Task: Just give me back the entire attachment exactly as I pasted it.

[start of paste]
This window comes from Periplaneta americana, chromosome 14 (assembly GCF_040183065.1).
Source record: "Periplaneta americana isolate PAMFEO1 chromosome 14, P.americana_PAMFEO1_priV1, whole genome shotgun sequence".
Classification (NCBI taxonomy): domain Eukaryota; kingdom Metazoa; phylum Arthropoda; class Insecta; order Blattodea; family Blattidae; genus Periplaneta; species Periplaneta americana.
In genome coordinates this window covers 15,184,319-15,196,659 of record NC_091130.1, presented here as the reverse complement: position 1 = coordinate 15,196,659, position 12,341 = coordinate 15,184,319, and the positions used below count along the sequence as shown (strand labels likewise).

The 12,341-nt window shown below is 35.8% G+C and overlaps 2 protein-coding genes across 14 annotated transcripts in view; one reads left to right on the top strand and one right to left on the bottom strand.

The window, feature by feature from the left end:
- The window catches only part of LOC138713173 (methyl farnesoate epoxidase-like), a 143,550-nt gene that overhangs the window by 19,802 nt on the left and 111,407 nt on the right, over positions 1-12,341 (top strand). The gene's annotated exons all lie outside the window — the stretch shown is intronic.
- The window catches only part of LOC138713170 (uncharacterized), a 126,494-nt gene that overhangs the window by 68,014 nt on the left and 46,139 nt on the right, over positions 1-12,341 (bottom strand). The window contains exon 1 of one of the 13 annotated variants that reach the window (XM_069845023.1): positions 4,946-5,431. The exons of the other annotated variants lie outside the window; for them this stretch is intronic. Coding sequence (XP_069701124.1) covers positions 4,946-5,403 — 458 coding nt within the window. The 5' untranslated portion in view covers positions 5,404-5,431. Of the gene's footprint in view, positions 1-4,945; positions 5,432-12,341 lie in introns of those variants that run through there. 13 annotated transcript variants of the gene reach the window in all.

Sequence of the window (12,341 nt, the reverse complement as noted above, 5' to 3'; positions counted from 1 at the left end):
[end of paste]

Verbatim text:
This window comes from Periplaneta americana, chromosome 14 (assembly GCF_040183065.1).
Source record: "Periplaneta americana isolate PAMFEO1 chromosome 14, P.americana_PAMFEO1_priV1, whole genome shotgun sequence".
Classification (NCBI taxonomy): domain Eukaryota; kingdom Metazoa; phylum Arthropoda; class Insecta; order Blattodea; family Blattidae; genus Periplaneta; species Periplaneta americana.
In genome coordinates this window covers 15,184,319-15,196,659 of record NC_091130.1, presented here as the reverse complement: position 1 = coordinate 15,196,659, position 12,341 = coordinate 15,184,319, and the positions used below count along the sequence as shown (strand labels likewise).

The 12,341-nt window shown below is 35.8% G+C and overlaps 2 protein-coding genes across 14 annotated transcripts in view; one reads left to right on the top strand and one right to left on the bottom strand.

The window, feature by feature from the left end:
- The window catches only part of LOC138713173 (methyl farnesoate epoxidase-like), a 143,550-nt gene that overhangs the window by 19,802 nt on the left and 111,407 nt on the right, over positions 1-12,341 (top strand). The gene's annotated exons all lie outside the window — the stretch shown is intronic.
- The window catches only part of LOC138713170 (uncharacterized), a 126,494-nt gene that overhangs the window by 68,014 nt on the left and 46,139 nt on the right, over positions 1-12,341 (bottom strand). The window contains exon 1 of one of the 13 annotated variants that reach the window (XM_069845023.1): positions 4,946-5,431. The exons of the other annotated variants lie outside the window; for them this stretch is intronic. Coding sequence (XP_069701124.1) covers positions 4,946-5,403 — 458 coding nt within the window. The 5' untranslated portion in view covers positions 5,404-5,431. Of the gene's footprint in view, positions 1-4,945; positions 5,432-12,341 lie in introns of those variants that run through there. 13 annotated transcript variants of the gene reach the window in all.

Sequence of the window (12,341 nt, the reverse complement as noted above, 5' to 3'; positions counted from 1 at the left end):